abstract class PhysicalIllness {    Body hostBody     PhysicalIllness(Body hostBody) {      this.hostBody = hostBody    }     void onAcquired() {}    void onHourElapsed() {}    void onBodySleeped() {}    void onGone() {} }  
class Headache extends PhysicalIllness {   void onAcquired() {     this.hostBody.focus -= 10   }   void onHourElapsed() {     this.hostBody.focus += 2   }   // ... } 

Tight coupling actually seems natural to me here. However, it does produce a cyclic/circular dependency, as Body holds references to PhysicalIllness instances and PhysicalIllness also holds a reference to its “parent”, its host body.

Could you people point to any downside of designing things this way, in terms of code maintenance/unit-testing, flexibility, or anything else? I realize there are other answers about this, but since every scenario is different, I’m still unsure if they apply here as well.

## Alternative (without circular dependency)

One alternative would obviously be to remove the coupling by having PhysicalIllness instances be notified of every event by the body (which would pass itself as argument in the process). This requires every method of PhysicalIllness to have a Body parameter:

abstract class Illness {    void onAcquired(Body hostBody) {}    void onHourElapsed(Body hostBody) {}    // ... }  
class Headache extends Illness {   void onAcquired(Body hostBody) {     hostBody.focus -= 10   }   void onHourElapsed(Body hostBody) {     hostBody.focus += 2   }   // ... }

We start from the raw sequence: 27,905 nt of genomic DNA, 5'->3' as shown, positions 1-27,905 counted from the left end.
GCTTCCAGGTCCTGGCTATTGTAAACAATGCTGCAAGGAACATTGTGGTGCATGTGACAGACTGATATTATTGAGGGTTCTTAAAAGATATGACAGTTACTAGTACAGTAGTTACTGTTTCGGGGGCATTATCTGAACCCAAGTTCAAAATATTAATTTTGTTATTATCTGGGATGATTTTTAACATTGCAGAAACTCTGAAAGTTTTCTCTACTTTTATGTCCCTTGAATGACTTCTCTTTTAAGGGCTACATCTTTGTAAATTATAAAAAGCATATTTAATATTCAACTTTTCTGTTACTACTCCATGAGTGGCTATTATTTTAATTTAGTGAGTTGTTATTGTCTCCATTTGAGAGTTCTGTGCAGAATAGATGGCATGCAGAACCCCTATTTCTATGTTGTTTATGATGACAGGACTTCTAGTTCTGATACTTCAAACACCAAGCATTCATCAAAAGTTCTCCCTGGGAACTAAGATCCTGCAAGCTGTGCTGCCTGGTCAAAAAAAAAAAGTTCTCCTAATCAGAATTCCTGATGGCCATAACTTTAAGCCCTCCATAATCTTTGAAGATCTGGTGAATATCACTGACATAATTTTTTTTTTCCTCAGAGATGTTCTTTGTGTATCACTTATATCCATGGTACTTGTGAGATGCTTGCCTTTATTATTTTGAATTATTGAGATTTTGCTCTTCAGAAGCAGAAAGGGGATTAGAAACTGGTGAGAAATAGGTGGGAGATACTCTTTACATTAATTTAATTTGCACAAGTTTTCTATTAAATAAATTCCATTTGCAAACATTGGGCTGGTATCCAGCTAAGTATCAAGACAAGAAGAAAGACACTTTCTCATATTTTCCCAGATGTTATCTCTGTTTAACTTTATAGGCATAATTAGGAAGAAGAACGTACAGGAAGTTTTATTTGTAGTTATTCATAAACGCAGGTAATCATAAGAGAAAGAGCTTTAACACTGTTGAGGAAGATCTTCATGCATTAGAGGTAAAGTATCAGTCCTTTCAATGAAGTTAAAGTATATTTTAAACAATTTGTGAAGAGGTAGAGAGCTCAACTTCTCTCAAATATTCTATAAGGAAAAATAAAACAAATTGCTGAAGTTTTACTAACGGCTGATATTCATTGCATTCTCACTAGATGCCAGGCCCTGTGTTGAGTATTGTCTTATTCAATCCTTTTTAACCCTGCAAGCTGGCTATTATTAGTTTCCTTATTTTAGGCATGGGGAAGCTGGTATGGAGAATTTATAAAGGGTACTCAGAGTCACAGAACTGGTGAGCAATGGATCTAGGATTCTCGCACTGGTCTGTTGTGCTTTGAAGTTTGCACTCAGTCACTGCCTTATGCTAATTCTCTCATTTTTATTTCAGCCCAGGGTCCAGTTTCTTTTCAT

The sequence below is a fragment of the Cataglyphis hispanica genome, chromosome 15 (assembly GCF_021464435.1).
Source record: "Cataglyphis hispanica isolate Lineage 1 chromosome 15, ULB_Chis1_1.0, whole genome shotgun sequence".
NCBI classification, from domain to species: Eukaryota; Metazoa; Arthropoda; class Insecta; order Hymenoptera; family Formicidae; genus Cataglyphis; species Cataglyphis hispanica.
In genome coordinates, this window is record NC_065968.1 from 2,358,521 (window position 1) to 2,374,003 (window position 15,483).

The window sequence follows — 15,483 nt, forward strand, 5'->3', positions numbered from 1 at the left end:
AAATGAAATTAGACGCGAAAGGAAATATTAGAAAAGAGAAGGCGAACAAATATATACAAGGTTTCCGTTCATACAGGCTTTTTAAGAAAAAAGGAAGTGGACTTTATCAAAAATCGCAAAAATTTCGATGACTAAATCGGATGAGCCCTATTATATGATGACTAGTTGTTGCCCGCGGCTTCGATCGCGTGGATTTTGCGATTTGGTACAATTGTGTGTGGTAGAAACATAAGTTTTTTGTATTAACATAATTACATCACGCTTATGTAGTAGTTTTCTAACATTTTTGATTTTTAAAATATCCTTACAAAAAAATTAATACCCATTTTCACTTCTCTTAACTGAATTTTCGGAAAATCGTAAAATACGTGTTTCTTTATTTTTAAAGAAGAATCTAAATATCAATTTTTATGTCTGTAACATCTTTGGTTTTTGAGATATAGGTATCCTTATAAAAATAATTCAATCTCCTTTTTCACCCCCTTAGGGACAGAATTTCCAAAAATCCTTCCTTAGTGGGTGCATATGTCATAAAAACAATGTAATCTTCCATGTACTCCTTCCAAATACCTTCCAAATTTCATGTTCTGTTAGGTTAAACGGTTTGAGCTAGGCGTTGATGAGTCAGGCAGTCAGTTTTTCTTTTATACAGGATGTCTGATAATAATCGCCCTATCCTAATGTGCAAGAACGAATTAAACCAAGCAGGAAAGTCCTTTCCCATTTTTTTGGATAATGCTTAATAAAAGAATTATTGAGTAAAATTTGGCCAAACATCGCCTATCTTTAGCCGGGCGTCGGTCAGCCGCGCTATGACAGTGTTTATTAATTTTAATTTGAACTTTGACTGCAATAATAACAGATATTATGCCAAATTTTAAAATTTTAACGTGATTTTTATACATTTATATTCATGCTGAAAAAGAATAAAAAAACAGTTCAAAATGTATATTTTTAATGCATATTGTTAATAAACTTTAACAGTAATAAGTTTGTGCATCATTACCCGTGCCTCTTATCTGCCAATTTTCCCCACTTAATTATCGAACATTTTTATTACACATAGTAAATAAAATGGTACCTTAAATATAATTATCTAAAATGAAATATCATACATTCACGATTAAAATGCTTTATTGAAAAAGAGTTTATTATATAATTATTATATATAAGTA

class Body {   // ...    void onHourElapsed() {     for (PhysicalIllness illness in this.physicalIllnesses) {       illness.onHourElapsed(this);     }   }    // ... } 

I feel like this is clunky and actually less logical, because it means a physical illness can exist outside of a body (you can construct one without a host body), and therefore all methods require the “obvious” host_body parameter.

If I had to summarize this post with one single question: should tight coupling and/or circular dependency between parent/children components be avoided in all situations?

## In algorithm analysis what does it mean for bounds to be “tight”

For example we could say alg(x) runs big omega(n) but this bound is not “tight”.

What is meant by “tight”? Is it that the bound isn’t at its maximum?

So maybe a tighter bound could be big omega (1)??

## Tight bounds for finite de Finetti’s theorem

de Finetti’s theorem roughly states that infinite sequence of exchangeable random variables are conditionally independent. I am looking for tight bounds for de Finetti’s theorem in the following scenario.

Suppose the random variable $$X_i$$ is drawn from $$[n] = \{1, \cdots, n\}$$ for all $$1 \le i \le m$$ (not necessarily i.i.d). Further suppose that the sequence $$X_1, \cdots, X_m$$ is exchangeable meaning that $$\mathbb{P}((X_1, \cdots, X_m)) = \mathbb{P}((X_{\sigma(1)}, \cdots, X_{\sigma(m)}))$$ for any permutation $$\sigma$$.